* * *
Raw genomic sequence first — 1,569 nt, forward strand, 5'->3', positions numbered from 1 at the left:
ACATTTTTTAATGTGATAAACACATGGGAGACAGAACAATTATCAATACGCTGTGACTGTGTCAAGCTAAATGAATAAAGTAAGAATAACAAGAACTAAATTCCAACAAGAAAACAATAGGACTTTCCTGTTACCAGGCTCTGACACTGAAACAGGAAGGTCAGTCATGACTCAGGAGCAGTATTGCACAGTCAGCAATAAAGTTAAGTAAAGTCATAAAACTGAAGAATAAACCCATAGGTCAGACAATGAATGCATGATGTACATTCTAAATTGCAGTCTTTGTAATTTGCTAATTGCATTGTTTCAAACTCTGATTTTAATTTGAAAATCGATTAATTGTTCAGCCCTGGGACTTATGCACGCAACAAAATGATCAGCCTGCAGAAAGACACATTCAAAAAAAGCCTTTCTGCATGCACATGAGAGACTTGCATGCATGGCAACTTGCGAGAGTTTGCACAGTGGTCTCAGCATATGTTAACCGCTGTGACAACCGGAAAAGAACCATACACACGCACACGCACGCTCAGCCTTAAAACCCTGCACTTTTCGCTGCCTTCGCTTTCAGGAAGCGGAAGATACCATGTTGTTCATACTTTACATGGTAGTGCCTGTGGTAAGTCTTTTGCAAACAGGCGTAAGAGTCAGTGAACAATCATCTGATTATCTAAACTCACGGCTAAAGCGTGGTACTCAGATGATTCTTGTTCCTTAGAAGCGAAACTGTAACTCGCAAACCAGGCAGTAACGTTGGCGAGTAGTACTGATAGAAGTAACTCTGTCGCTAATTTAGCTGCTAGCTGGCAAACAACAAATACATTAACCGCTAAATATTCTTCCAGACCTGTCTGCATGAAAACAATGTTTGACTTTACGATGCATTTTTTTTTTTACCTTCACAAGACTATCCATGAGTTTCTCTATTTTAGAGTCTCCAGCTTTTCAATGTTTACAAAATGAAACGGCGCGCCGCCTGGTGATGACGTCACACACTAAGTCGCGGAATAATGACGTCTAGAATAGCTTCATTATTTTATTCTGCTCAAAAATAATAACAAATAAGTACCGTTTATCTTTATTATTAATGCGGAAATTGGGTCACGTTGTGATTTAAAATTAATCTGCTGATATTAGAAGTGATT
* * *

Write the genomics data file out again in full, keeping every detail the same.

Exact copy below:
Raw genomic sequence first — 1,569 nt, forward strand, 5'->3', positions numbered from 1 at the left:
ACATTTTTTAATGTGATAAACACATGGGAGACAGAACAATTATCAATACGCTGTGACTGTGTCAAGCTAAATGAATAAAGTAAGAATAACAAGAACTAAATTCCAACAAGAAAACAATAGGACTTTCCTGTTACCAGGCTCTGACACTGAAACAGGAAGGTCAGTCATGACTCAGGAGCAGTATTGCACAGTCAGCAATAAAGTTAAGTAAAGTCATAAAACTGAAGAATAAACCCATAGGTCAGACAATGAATGCATGATGTACATTCTAAATTGCAGTCTTTGTAATTTGCTAATTGCATTGTTTCAAACTCTGATTTTAATTTGAAAATCGATTAATTGTTCAGCCCTGGGACTTATGCACGCAACAAAATGATCAGCCTGCAGAAAGACACATTCAAAAAAAGCCTTTCTGCATGCACATGAGAGACTTGCATGCATGGCAACTTGCGAGAGTTTGCACAGTGGTCTCAGCATATGTTAACCGCTGTGACAACCGGAAAAGAACCATACACACGCACACGCACGCTCAGCCTTAAAACCCTGCACTTTTCGCTGCCTTCGCTTTCAGGAAGCGGAAGATACCATGTTGTTCATACTTTACATGGTAGTGCCTGTGGTAAGTCTTTTGCAAACAGGCGTAAGAGTCAGTGAACAATCATCTGATTATCTAAACTCACGGCTAAAGCGTGGTACTCAGATGATTCTTGTTCCTTAGAAGCGAAACTGTAACTCGCAAACCAGGCAGTAACGTTGGCGAGTAGTACTGATAGAAGTAACTCTGTCGCTAATTTAGCTGCTAGCTGGCAAACAACAAATACATTAACCGCTAAATATTCTTCCAGACCTGTCTGCATGAAAACAATGTTTGACTTTACGATGCATTTTTTTTTTTACCTTCACAAGACTATCCATGAGTTTCTCTATTTTAGAGTCTCCAGCTTTTCAATGTTTACAAAATGAAACGGCGCGCCGCCTGGTGATGACGTCACACACTAAGTCGCGGAATAATGACGTCTAGAATAGCTTCATTATTTTATTCTGCTCAAAAATAATAACAAATAAGTACCGTTTATCTTTATTATTAATGCGGAAATTGGGTCACGTTGTGATTTAAAATTAATCTGCTGATATTAGAAGTGATT